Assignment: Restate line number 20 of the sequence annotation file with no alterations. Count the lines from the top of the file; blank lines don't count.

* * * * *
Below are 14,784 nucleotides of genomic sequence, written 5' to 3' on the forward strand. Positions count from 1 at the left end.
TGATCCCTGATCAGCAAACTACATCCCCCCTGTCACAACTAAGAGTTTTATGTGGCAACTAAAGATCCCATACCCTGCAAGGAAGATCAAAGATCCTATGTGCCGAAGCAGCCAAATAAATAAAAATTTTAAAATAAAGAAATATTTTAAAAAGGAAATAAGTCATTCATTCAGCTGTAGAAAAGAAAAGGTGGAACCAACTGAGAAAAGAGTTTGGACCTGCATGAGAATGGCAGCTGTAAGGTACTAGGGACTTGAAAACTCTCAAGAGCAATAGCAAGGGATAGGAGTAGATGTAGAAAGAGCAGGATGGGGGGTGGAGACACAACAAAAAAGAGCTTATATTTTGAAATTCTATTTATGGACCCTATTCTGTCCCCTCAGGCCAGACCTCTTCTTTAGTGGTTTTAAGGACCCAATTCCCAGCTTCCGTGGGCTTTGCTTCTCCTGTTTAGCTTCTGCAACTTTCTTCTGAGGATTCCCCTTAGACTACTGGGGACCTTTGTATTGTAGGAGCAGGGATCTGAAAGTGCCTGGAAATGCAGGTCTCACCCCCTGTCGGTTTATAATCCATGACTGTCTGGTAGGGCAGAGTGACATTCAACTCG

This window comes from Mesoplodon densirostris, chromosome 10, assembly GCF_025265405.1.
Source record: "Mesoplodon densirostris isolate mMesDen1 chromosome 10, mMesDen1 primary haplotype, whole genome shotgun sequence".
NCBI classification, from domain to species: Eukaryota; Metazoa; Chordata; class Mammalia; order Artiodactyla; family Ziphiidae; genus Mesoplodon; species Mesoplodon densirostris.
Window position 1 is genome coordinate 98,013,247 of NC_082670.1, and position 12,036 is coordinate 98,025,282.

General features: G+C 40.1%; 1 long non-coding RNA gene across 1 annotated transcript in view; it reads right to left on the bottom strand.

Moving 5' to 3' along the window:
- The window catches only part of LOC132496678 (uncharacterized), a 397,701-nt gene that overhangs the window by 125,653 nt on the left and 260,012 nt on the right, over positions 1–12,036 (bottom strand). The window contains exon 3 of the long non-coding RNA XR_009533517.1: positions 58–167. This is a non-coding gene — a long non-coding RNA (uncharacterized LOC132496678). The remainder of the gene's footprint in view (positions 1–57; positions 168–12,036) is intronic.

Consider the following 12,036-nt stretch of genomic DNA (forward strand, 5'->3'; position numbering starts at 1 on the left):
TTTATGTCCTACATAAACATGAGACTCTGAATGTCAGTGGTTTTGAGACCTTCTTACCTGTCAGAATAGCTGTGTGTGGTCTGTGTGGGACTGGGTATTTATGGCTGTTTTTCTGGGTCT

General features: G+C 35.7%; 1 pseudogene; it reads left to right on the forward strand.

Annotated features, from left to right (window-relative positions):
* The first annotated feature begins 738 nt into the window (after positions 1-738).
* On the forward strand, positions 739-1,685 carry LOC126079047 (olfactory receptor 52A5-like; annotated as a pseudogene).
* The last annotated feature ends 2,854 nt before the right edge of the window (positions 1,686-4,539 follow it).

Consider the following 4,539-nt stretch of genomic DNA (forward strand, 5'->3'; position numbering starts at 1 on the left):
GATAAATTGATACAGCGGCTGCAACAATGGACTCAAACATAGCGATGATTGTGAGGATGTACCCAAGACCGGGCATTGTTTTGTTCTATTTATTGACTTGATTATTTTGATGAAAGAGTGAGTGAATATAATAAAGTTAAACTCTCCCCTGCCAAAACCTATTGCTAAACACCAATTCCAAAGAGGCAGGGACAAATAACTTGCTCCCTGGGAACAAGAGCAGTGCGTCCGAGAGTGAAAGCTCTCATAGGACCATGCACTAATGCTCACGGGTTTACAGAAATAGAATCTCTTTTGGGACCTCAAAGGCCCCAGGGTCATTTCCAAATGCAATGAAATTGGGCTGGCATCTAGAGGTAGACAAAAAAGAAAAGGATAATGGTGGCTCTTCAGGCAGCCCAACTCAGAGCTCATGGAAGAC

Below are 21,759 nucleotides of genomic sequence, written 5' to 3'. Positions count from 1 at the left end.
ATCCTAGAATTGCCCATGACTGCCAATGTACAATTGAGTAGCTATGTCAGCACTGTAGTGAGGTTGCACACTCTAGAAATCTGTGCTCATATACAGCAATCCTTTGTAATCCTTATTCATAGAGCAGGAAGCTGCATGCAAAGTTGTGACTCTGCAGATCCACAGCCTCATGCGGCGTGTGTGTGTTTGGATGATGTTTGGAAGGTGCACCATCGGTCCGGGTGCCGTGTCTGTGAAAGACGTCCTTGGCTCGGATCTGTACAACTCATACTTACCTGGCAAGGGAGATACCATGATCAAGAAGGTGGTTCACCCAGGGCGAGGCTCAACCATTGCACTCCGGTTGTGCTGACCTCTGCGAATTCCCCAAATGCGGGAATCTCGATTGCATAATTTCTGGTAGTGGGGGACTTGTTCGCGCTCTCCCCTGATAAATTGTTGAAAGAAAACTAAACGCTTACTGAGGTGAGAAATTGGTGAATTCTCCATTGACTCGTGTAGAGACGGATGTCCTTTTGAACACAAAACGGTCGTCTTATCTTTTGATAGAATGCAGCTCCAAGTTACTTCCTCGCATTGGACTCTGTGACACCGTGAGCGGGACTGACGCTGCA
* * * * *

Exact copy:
ATCCTAGAATTGCCCATGACTGCCAATGTACAATTGAGTAGCTATGTCAGCACTGTAGTGAGGTTGCACACTCTAGAAATCTGTGCTCATATACAGCAATCCTTTGTAATCCTTATTCATAGAGCAGGAAGCTGCATGCAAAGTTGTGACTCTGCAGATCCACAGCCTCATGCGGCGTGTGTGTGTTTGGATGATGTTTGGAAGGTGCACCATCGGTCCGGGTGCCGTGTCTGTGAAAGACGTCCTTGGCTCGGATCTGTACAACTCATACTTACCTGGCAAGGGAGATACCATGATCAAGAAGGTGGTTCACCCAGGGCGAGGCTCAACCATTGCACTCCGGTTGTGCTGACCTCTGCGAATTCCCCAAATGCGGGAATCTCGATTGCATAATTTCTGGTAGTGGGGGACTTGTTCGCGCTCTCCCCTGATAAATTGTTGAAAGAAAACTAAACGCTTACTGAGGTGAGAAATTGGTGAATTCTCCATTGACTCGTGTAGAGACGGATGTCCTTTTGAACACAAAACGGTCGTCTTATCTTTTGATAGAATGCAGCTCCAAGTTACTTCCTCGCATTGGACTCTGTGACACCGTGAGCGGGACTGACGCTGCA